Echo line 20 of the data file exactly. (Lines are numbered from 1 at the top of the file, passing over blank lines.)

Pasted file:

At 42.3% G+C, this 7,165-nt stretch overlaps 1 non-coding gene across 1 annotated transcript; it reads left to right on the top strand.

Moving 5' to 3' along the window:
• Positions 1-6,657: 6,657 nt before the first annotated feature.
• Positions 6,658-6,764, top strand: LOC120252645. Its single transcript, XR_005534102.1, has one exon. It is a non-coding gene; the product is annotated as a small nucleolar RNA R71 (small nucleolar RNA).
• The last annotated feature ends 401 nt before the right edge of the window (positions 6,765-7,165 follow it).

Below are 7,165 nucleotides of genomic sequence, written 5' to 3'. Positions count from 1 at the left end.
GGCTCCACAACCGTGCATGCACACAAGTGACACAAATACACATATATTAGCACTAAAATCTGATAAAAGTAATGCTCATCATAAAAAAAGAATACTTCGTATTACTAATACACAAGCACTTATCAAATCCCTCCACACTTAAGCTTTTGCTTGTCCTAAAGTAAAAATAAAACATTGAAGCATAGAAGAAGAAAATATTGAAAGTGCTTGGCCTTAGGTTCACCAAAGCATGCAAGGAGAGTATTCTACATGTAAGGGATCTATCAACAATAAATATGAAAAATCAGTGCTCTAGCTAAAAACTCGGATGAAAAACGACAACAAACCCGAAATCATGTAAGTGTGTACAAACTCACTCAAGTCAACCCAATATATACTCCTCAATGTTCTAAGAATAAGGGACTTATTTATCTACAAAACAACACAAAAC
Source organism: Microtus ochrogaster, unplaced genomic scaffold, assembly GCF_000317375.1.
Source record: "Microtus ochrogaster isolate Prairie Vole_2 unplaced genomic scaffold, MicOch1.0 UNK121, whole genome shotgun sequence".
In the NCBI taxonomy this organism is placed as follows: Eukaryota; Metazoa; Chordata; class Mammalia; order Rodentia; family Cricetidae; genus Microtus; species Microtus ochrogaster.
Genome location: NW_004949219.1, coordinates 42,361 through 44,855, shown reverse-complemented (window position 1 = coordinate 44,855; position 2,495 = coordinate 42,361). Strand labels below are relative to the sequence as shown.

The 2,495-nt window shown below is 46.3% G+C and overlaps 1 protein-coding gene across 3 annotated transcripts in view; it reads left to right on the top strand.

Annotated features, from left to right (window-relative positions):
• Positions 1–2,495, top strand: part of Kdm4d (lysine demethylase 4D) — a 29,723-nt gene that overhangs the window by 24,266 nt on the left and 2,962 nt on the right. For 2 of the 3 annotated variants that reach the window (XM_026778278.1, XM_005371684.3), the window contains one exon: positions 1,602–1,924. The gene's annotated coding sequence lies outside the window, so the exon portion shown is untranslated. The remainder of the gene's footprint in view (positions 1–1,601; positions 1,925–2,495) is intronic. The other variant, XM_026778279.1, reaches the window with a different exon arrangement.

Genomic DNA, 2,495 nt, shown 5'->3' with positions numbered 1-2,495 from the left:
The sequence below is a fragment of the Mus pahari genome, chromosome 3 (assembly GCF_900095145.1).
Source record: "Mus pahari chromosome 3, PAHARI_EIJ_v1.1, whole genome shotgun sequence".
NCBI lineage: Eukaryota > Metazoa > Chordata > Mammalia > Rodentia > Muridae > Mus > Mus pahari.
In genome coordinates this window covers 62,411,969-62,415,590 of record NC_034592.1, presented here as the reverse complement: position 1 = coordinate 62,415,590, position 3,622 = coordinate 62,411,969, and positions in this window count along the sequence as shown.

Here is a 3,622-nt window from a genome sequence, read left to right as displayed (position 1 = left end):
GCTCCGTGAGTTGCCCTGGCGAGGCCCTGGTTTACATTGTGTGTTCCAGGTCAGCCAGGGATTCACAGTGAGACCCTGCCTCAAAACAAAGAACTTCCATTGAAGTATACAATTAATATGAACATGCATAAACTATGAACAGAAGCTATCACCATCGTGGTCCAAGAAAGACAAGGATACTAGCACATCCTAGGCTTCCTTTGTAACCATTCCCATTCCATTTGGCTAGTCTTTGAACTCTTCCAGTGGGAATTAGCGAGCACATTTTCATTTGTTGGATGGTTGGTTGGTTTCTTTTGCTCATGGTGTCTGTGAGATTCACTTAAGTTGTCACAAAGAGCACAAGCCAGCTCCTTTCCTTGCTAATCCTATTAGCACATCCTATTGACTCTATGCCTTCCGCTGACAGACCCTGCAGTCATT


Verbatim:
Here is a 3,622-nt window from a genome sequence, read left to right as displayed (position 1 = left end):